I was watching some boxing fights over the last few weeks. In most cases, one of the boxers was clearly better than the opponent, and some ended in a knock out while some didn’t.
In an interview prior to one of the fights, the coach of the favorite was asked if and when he would expect the knock out. His answer was a sentence a million of boxing coaches have said before, a golden rule of the sport:
“Don’t focus on knocking out your opponent. Focus on boxing well. If you do, the knockout will come by itself.”
Translated to the business context this would be: If you try to force reaching a certain target, put all your power there and just go for this one figure, goal, deadline, whatever, it will be extremely tough to really get there. However, if you just continue concentrating on giving your best and doing a good job, you will reach your targets easily.
Sounds good, but is it true? There are so many “experts” out there that tell you all the time that people need clear targets to deliver a good result. Many companies have target agreement processes with their employees in place and try to measure as good as possible after the period the agreement was closed for how well an employee hit the targets. In most cases this even has an impact on the salary this employee receives. So rather go for the knock out?
I believe that companies are in a dilemma here. They want to reward their outstanding contributors and that is a good thing. However, especially in medium or big sized companies, there is the feeling that some rules are required for distributing these rewards to make sure it is done in a fair way. But: When these rules come in, so does bureaucracy.
The problem is that bureaucracy and outstanding performance is a complete mismatch. Bureaucracy needs structure and guidance, trying to make sure processes work in a way that can easily be repeated with the same result over and over again. Outstanding performance can not be repeated by everyone else with the same results, it is often off structure, counter-intuitive and empathic. As a result, outstanding performance is often not even recognized by corporate performance evaluation systems.
Let me put this straight: Companies often don’t even understand what outstanding performance is. It stands out, literally, not in. Thinking a bit further with this idea, it becomes obvious that this can only drive top performers mad: They probably know they perform great, they probably feel it is not understood by the company and their managers and they probably see that people performing worse are rewarded more than they are.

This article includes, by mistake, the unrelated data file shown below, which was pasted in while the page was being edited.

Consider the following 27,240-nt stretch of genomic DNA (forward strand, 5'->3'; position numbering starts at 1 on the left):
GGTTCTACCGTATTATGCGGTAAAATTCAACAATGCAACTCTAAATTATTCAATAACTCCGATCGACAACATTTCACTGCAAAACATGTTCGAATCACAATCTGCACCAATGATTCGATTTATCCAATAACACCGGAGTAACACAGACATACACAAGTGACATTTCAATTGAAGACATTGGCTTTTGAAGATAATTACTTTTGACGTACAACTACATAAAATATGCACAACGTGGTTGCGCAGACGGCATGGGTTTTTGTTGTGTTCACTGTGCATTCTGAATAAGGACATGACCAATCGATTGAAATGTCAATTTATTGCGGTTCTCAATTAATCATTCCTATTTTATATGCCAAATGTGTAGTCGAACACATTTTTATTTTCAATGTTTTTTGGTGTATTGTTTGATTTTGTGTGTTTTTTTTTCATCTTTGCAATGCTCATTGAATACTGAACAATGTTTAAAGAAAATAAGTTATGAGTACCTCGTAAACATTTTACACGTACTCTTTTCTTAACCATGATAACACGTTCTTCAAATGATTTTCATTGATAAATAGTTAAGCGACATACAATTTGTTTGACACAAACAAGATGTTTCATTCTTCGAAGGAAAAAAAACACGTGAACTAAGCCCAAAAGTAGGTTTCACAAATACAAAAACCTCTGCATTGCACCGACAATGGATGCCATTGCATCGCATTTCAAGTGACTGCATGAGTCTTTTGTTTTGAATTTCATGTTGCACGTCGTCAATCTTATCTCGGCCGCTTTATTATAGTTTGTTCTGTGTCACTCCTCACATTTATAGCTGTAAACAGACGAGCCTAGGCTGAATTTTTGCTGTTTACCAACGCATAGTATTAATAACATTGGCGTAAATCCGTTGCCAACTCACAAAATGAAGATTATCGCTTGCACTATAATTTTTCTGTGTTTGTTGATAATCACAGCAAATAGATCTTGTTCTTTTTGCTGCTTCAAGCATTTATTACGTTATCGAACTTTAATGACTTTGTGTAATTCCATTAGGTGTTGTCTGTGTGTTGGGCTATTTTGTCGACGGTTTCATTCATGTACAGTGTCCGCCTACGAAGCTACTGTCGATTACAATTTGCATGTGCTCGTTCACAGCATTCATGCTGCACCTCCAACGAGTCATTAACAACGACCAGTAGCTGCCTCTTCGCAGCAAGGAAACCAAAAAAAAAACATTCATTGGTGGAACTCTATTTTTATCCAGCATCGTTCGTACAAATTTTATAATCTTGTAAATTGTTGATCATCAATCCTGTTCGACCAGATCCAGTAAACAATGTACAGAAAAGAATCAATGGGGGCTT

That brings us back to the knock out theme. I truly believe that the better someone performs, the fewer targets she needs. Top performers don’t need extremely clear directions. Instead, build an environment where they can give their best.
This environment consists of a purpose, which is the reason why they should fight hard and the freedom to do things their way. The issue is that both these factors can’t be measured and the performance can’t be classified by a simple comparison of target and achievement. That’s why for many in leadership positions it seems to be so hard to build this environment for the top performers among their reports: As it can’t be measured the only option they have is to have trust in their people. Trust that they will use their freedom in a good way. Trust that they will deliver even when their managers don’t know exactly what they are working on at this very moment. Trust them and you will be rewarded.
Another idea: As this is so tough to implement, companies might consider having their outstanding contributors report to other top contributors, as they might be able to understand the value of granting freedom and giving trust from their own experience.
Pretty much like the boxing coach who tells his boxer to just do his thing instead of giving the target to knock out the other guy. Once you do it this way, the results will come all by themselves. Be it a knock out or an outstanding performance in business.